Great Expectations and Fairy tales Tolkien describes the facets which are necessary in a good fairy tales as fantasy, recovery, escape, and consolation - recovery from deep despair, escape from some great danger, but most of all, consolation. Speak- ing of the happy ending,�all complete fairy stories must have it�However fantastic or terrible the adventure, it can give to child or man that hears it,�a catch of breath, a beat and lifting of the heart near to tears.
(Uses of Enchantment, pg.143)
Great Expectations shares many of the conventions of fairy tales. The one dimensional characters, the use of repetition, and the evil women seem to make the similarities strikingly strong. However, are they strong enough to conclude that
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His generosity and forgiveness is demonstrated countless times in the story. When the escaped convict speaks about the food he stole from Joe and asks his forgiveness, Joe's response is not one of anger. "God knows you are welcome to it- so far as it was ever mine�we wouldn't have you starve to death (40). His forgiveness is further demonstrated by his reception and willingness to take care of Pip after Pip had been so cruel to him. He simply replies that "you and me was ever friends" (463). His wonderful kindness to his mean wife, Mrs. Joe, demonstrates his unconditional love. He speaks nicely of her even though she is not very nice to him. Biddy shares these characteristics with Joe. She still cares for Pip even though he has been rude to her and pushed her out of his life. Biddy and Joe are both totally good. However good and evil is not always so clear cut.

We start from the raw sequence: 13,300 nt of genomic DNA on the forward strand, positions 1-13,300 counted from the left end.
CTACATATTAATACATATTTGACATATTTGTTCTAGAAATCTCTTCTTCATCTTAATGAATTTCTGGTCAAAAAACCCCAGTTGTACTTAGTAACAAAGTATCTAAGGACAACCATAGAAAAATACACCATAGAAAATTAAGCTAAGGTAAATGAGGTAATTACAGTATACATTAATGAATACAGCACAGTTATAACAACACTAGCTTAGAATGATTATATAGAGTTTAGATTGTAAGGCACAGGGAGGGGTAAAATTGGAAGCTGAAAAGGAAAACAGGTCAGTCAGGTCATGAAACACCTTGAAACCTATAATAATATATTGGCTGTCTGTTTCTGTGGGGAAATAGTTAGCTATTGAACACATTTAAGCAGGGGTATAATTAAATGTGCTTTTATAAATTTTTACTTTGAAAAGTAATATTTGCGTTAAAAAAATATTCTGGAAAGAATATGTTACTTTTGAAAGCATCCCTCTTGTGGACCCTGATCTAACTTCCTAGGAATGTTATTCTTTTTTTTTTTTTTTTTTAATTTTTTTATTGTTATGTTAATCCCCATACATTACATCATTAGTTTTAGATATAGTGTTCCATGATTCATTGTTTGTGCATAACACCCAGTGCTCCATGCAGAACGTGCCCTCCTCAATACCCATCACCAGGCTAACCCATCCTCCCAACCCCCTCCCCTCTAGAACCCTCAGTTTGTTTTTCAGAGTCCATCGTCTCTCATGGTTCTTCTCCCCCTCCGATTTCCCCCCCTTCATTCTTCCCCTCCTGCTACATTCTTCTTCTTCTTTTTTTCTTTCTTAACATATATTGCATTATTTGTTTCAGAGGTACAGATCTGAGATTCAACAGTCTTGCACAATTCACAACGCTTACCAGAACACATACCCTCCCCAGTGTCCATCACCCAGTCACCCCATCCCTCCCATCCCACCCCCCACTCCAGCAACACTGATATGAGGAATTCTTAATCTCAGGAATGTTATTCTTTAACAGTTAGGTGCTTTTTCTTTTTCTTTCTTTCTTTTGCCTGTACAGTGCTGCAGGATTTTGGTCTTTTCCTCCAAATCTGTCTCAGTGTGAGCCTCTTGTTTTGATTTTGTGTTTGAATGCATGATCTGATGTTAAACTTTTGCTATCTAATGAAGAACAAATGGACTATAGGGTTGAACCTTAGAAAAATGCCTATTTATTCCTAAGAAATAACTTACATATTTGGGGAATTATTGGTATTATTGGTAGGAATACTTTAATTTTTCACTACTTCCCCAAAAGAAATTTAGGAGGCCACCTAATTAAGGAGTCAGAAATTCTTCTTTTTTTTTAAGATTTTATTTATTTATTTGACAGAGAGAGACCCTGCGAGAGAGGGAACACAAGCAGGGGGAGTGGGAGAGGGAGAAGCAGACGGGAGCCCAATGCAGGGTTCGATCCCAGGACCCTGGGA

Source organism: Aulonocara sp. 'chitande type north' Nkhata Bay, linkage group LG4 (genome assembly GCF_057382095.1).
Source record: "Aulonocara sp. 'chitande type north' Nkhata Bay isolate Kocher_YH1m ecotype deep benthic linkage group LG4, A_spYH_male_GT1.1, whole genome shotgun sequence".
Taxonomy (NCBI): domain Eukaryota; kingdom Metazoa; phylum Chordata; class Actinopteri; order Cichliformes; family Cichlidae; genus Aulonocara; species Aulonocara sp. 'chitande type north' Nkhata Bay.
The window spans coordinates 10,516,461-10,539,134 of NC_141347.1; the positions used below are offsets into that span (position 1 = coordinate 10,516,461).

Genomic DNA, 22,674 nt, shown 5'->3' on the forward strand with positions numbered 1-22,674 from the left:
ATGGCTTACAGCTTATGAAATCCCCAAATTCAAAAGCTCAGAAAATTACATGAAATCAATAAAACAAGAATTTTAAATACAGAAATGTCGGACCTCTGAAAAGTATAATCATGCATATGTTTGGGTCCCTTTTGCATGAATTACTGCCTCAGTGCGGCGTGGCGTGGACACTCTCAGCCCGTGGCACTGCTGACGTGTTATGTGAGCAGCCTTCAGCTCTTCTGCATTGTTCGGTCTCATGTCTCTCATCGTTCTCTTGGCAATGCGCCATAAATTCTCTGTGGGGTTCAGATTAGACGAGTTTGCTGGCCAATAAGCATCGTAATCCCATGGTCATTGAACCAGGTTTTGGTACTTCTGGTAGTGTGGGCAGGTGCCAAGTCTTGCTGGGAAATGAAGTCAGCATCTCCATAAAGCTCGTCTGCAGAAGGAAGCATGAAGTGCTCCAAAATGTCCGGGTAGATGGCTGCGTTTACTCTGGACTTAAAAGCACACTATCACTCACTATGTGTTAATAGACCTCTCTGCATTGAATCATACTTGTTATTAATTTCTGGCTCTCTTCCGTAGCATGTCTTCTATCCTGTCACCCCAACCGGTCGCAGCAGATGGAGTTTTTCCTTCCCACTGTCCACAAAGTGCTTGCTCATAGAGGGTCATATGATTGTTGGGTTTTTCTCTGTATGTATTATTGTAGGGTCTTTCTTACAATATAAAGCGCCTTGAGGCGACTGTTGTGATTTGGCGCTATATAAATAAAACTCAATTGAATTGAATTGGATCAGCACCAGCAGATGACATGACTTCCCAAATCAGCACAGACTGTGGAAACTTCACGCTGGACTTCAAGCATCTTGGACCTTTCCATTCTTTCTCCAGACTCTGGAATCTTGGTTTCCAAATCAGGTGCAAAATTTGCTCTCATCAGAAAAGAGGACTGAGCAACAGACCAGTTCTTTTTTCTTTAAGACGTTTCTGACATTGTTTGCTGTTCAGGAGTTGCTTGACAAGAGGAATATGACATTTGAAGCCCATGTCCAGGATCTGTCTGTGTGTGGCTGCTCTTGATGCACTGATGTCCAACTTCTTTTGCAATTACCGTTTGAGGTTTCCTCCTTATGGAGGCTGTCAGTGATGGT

Some characters appear to fit the fairy tale pattern of being all bad or all good but when they are further explored it cannot be said that they do not fit totally into either side. Consider Molly. She was a "jealous woman, and a revengeful woman; revengeful to the last degree" (405). She had murdered another woman. She told her husband (Magwitch) that she had also killed their daughter (which was not true). But when given the option to give up her child so it would have a chance at life she agreed selflessly: "If you are saved, your child is saved too; if you are lost, your child is still saved"